First, the college requirement violates day care providers’ right to earn an honest living guaranteed by the Due Process Clause of the 5th Amendment to the U.S. Constitution.While the regulations have many costs, requiring an associate’s degree for day care staff will not increase the quality of day care in D.C. Requiring licenses for day care centers and training for day care providers makes sense, but requiring college training that has been shown not to provide the skills those workers needmakes no sense.
Second, OSSE’s college requirement is unconstitutional because it makes irrational distinctions among childcare providers. The U.S. Constitution forbids government from treating similarly situated people unequally, but D.C.’s regulations consistently make arbitrary distinctions based on the environment people work in or even their previous unrelated educational experiences. Even if someone believes that a college degree makes day care staff better at their jobs—and, as discussed above, there is no reason to—the haphazard and unequal way D.C. has done this makes clear that these particular regulations do nothing to achieve that goal.
Third, OSSE lacks the power to make a rule like this. The U.S. Constitution limits D.C.’s power to legislate,and Congress delegated someof that power to D.C.’s city council through a law called the D.C. Home Rule Act.The D.C. city council has the power to make its own laws within certain bounds laid out in the Home Rule Act,but OSSE overstepped these boundaries because the agency’s actions were not subject to sufficient oversight from the D.C. city council or the courts.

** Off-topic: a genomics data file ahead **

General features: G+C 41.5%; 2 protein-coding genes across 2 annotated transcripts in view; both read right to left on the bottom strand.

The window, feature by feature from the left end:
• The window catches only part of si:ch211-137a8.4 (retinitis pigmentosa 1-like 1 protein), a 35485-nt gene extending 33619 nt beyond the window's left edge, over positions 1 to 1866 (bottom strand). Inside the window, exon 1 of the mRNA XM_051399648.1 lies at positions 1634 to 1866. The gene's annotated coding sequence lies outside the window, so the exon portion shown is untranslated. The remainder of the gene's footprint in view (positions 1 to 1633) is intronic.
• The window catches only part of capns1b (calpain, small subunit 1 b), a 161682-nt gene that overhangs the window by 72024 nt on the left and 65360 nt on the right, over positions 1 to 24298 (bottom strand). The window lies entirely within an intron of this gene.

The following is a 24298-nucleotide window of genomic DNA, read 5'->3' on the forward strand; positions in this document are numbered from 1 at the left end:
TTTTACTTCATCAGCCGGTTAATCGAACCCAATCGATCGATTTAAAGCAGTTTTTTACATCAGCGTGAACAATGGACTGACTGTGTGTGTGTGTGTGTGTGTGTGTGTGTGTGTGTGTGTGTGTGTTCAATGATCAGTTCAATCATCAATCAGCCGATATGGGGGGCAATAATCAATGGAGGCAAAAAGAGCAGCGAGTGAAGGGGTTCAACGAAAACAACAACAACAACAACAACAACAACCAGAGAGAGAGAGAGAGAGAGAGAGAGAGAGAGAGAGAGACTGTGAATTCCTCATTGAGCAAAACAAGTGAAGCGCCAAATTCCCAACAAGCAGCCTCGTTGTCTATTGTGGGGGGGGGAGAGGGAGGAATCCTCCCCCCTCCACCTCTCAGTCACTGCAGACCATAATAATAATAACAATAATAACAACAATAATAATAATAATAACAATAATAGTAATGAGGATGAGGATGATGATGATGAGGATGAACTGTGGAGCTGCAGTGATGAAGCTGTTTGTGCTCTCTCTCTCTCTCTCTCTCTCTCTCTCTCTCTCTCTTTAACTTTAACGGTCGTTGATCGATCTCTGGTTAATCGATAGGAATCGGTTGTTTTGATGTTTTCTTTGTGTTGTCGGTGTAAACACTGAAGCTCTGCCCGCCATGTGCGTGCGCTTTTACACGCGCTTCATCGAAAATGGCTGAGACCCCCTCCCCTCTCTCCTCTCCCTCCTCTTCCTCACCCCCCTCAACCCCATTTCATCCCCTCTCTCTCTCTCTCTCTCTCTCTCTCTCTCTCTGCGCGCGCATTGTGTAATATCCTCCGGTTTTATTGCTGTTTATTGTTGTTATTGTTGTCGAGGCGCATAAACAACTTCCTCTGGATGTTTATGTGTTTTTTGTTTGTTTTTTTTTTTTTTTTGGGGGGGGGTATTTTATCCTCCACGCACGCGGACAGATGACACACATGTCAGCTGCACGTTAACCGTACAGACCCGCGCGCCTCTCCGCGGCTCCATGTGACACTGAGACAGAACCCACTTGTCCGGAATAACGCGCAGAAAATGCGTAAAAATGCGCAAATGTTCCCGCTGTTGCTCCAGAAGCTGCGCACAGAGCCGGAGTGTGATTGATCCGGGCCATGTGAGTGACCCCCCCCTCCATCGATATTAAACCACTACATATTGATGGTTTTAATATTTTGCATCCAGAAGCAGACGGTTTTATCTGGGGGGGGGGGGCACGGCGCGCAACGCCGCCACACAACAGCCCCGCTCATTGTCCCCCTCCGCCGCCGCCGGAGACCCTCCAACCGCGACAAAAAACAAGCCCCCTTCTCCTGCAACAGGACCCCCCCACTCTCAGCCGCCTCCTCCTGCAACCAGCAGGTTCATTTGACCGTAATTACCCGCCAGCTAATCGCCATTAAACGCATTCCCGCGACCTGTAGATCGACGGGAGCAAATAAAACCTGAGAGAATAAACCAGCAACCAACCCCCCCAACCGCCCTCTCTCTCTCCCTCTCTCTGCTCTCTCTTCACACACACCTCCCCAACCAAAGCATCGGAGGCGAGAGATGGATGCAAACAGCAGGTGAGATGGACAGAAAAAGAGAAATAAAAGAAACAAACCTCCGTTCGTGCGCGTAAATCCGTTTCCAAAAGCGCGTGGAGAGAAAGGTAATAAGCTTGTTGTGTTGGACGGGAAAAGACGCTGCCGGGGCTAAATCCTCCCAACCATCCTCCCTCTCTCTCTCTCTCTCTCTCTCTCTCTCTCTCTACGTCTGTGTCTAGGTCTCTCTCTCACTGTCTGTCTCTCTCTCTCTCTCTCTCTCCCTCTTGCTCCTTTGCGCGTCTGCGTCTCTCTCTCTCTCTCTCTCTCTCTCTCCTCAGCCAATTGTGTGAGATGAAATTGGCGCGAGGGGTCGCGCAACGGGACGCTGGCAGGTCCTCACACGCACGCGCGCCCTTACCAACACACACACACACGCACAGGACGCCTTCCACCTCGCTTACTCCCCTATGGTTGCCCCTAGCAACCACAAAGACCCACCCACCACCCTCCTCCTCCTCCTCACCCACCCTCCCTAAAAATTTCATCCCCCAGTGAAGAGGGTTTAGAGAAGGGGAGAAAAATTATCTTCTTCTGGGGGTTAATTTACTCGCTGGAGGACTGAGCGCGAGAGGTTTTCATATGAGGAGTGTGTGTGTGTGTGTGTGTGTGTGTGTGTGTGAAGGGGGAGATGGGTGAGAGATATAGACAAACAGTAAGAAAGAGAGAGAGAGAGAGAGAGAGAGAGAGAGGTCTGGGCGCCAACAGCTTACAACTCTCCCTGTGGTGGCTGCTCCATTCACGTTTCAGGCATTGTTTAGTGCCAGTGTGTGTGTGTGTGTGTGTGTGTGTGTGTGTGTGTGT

The Litigation Team
IJ Attorney Renée Flaherty and Senior Attorney Robert McNamara represent the Plaintiffs.
About the Institute for Justice
The Institute for Justice is the national law firm for liberty and has represented African hair braiders, casket-making Catholic monks, rideshare drivers and other entrepreneurs in state and federal lawsuits nationwide. For more on the Institute for Justice and its work, visit www.ij.org.
According to OSSE’s new rules, day care-center directors must earn a bachelor’s degree, and small-home-day care providers (caring for six or fewer children) and assistants at day care centers must earn a Child Development Associate (“CDA”) credential.See 5-A D.C.M.R. §§ 164.1, 166.1, 168.1. A CDA is a certificate overseen by the Council for Professional Recognition. It costs about $425, and applicants must complete 120 hours of professional education. Council for Professional Recognition, About the CDA Credential, http://www.cdacouncil.org/about/cda-credential. Most day care staff in D.C. already have at least a CDA or are in the process of obtaining one. The Plaintiffs in this lawsuit are not challenging the education requirements for center directors, small-home-day care providers or day care-center assistants.